►As many as five million older Americans may be victims of abuse, neglect, and/or exploitation every year.
►Listen. Sometimes just being there to care and listen is the most important thing you can do.
►Victims of abuse have been shown to have shorter expectancies than nonabused older people.
►Help an abuser focus on the victim’s feelings and the serious harm they’re causing the victim. Refuse to support an abuser’s efforts to minimize abusive behavior.
►Encourage the victim to report the crime but know it’s their choice. Engaging campus or local police sooner than later will give ►Social networking sites provide easy access them better options for legal recourse and for abusive partners to exert control. It is com- put them in touch with support services. mon for college students to share passwords ►Support programs on campuses that prowith dating partners. mote bystander intervention, provide mental health services, alcohol and drug prevention YOU CAN HELP: programs, crisis management and compre►Assure your college student that no matter hensive/compassionate services for victims. what happens while they are at school, they can tell you without fear of losing the privilege of their education.
Abuse in later life is physical, sexual or psychological abuse, neglect, financial exploitation or stalking of an adult age 50 years or
►The personal losses associated with abuse can be devastating and include the loss of independence, homes, life savings, health, dignity, and security.
►Attend a parenting class to learn more about how to navigate the adolescent years. Visit www.FAMRichmond.org for a listing of local parenting classes or Commonwealth Parenting at www.commonwealthparenting.org
►Talk to them. Tell them you are concerned for their safety and let them know that domestic violence and elder abuse do not stop without some sort of outside intervention. ►Offer to accompany them to speak with an advocate at a domestic violence program or a social worker at an elder abuse agency. For tips visit www.srnav.org.
►Assist vulnerable neighbors, friends, or family members. They can benefit from companionship, assistance with daily activities, and information. ►Report abuse if you suspect it. For information on how to report, to whom, and what will happen when you report visit, www.preventelderabuse.org/help/ should_ido.html ►Don’t support the abuser by letting him or her blame the victim for the abuse.
3 Definitions of Crime:
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Domestic Assault: a sudden, violent attack involving the home, household affairs, or the family, including grabbing, pushing, kicking, hitting or threatening physical harm to a spouse, sibling, child, boyfriend or girlfriend. Sexual Assault: an unlawful physical attack upon another person, pertaining to or for sex, with or without battery, but may include sexually abusing a person against their will, with the use of force, threat, or intimidation. Stalking: to pursue or proceed in a steady, deliberate, or sinister manner, placing a person in fear of sexual assault, bodily injury or death with repeated actions that may include following someone, sending numerous emails or texts, calling repeatedly or sending unwanted gifts or letters.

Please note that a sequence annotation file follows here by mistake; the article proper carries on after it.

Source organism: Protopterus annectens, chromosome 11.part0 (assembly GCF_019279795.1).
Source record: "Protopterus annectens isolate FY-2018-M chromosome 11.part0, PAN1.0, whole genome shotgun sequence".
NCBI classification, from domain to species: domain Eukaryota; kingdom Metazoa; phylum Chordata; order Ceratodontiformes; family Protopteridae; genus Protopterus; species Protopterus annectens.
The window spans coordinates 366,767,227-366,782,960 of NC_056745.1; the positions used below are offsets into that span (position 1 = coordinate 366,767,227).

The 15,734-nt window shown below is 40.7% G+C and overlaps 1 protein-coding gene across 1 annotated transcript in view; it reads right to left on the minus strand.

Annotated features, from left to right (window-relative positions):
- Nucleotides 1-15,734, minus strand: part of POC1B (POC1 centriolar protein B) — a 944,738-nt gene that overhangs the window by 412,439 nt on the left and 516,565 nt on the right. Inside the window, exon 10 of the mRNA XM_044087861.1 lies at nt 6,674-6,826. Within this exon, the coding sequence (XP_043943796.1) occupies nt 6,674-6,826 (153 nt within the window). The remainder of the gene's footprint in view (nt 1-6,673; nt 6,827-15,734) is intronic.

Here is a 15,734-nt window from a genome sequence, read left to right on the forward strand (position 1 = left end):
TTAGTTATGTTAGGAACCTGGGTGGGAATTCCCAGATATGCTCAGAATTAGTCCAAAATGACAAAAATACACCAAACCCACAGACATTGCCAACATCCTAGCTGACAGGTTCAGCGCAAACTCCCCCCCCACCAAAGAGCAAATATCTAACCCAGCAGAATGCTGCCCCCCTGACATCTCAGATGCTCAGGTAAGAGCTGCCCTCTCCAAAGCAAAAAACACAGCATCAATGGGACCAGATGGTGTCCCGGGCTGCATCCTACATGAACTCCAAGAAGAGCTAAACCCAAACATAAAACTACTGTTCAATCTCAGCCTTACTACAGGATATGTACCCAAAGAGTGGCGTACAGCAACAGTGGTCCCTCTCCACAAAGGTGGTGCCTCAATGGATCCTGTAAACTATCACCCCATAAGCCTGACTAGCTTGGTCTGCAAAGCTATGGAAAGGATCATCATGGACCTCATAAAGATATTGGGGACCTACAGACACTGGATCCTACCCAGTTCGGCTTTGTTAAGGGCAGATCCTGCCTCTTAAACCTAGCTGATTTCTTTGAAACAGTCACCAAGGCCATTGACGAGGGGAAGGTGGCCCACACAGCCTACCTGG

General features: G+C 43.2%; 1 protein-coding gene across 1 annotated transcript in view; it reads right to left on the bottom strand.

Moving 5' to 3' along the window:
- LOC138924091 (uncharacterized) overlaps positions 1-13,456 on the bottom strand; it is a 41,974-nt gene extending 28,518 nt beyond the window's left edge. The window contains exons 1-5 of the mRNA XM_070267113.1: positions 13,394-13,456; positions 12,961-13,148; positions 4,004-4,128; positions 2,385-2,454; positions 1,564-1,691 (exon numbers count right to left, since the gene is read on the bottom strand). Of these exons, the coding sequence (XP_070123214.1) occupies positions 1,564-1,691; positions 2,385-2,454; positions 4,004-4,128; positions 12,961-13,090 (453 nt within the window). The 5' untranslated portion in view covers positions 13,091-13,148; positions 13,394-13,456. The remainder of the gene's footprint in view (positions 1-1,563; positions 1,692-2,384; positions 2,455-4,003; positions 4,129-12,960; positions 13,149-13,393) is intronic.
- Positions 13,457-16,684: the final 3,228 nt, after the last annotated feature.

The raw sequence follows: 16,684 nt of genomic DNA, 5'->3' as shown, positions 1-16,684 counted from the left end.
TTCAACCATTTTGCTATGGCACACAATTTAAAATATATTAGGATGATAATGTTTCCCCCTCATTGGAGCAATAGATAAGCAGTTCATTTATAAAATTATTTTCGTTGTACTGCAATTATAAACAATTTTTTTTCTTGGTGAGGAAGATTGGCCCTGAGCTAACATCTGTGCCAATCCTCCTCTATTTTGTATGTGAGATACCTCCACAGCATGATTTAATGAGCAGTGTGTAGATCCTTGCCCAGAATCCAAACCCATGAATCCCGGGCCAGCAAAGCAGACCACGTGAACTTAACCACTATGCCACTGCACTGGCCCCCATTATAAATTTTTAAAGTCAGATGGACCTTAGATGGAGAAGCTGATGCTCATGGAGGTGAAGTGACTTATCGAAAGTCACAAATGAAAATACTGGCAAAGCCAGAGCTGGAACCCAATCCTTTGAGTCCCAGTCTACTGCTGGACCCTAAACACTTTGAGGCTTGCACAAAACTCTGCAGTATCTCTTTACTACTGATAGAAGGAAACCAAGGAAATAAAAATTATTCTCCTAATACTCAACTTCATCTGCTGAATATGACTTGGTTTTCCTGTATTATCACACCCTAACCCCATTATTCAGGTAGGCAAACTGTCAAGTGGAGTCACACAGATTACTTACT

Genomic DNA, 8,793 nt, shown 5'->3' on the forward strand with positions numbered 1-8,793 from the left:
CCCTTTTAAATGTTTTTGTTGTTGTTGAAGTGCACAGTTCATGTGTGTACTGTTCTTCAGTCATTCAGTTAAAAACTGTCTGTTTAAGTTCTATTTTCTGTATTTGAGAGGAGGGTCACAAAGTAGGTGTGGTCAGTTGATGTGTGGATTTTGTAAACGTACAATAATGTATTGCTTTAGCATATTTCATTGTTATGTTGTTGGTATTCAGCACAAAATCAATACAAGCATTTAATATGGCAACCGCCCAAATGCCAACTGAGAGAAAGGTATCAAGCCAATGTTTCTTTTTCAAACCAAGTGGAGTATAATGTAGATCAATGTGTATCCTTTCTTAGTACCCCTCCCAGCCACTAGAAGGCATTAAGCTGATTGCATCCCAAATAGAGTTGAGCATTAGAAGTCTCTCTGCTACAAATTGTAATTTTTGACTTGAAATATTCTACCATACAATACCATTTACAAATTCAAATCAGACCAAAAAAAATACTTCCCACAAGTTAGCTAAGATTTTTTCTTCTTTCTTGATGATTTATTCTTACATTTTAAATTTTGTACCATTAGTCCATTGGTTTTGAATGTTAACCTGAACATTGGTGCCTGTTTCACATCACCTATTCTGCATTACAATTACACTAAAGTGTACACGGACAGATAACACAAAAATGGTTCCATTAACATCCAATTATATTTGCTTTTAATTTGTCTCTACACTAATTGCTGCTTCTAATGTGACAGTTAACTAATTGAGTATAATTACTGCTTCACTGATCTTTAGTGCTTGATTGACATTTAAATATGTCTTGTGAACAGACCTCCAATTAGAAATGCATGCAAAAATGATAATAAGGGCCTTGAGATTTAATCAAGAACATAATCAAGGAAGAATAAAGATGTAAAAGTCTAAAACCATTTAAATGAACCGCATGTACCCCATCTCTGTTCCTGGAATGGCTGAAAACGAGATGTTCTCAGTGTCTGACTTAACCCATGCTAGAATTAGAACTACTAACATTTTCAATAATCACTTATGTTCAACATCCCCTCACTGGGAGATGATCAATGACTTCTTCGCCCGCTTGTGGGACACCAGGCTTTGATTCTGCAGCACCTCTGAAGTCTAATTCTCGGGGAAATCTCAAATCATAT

Information Resources: Safe Harbor
24-hour crisis hotline: 804-643-0888 www.ywcarichmond.org The YWCA offers a 24-hour crisis hotline, confidential emergency housing, transition support, individual and group counseling, and case management for adults and children.
Hanover Safe Place
24-hour crisis hotline: 804-752-2702 www.hanoversafeplace.com
Take Back Your Life: Domestic Violence in Later Life Solution Center www.srnav.ort/tbyl An online resource for older individuals experiencing domestic violence, and for the family, friends and service providers who can assist them.
Department of Criminal Justice Services Henrico County Victim/Witness Program Safe Harbor Richmond YWCA Henrico County Fraternal Order of Police Henrico County Commonwealth’s Attorney’s Office Hanover Safe Place James House
24-hour crisis hotline: 804-458-2840 www.thejameshouse.org
Crime Victim Assistance INFO-LINE
24-hour crisis hotline: 804-287-7877 www.safeharborshelter.com
Thank You to Our Supporters:
The James House Intervention/Prevention Services
1-888-887-3418 (toll-free) Provides victims of crime with information and support. Informs victims of their rights under Virginia’s Crime Victim and Witnesses Rights Act and provides referrals to programs and resources in their community. The INFO-LINE is coordinated and funded by the Virginia Department of Criminal Justice Services.
Central Virginia Legal Aid Society, Inc.
1-866-534-5243 (9:00AM to 5:00PM, Monday-Friday) Provides free legal advice and representation in cases of domestic violence to low-income people living in- or who have legal problems arising in – the city of Richmond and the counties of Chesterfield, Hanover, Henrico, and surrounding cities and counties.
Virginia Network for Victims and Witnesses of Crime, Inc. www.vanetwork.org
Metropolitan Richmond Sexual & Domestic Violence Coordinating Committee
Virginia Network for Victims & Witnesses of Crime, Inc.
Henrico Bonding Company
Central Virginia Crime Prevention Association
Brice Lambert, Attorney at Law Henrico County Community Partners VCU Police Department VCU School of Social Work
Central Virginia Victim Services Coalition, Inc. Hunton & Williams LLP Chesterfield Domestic Violence Task Force
Virginia Center on Aging, School of Allied Health, VCU
Greater Richmond SCAN
Todd Stone, Attorney at Law
Henrico County Social Services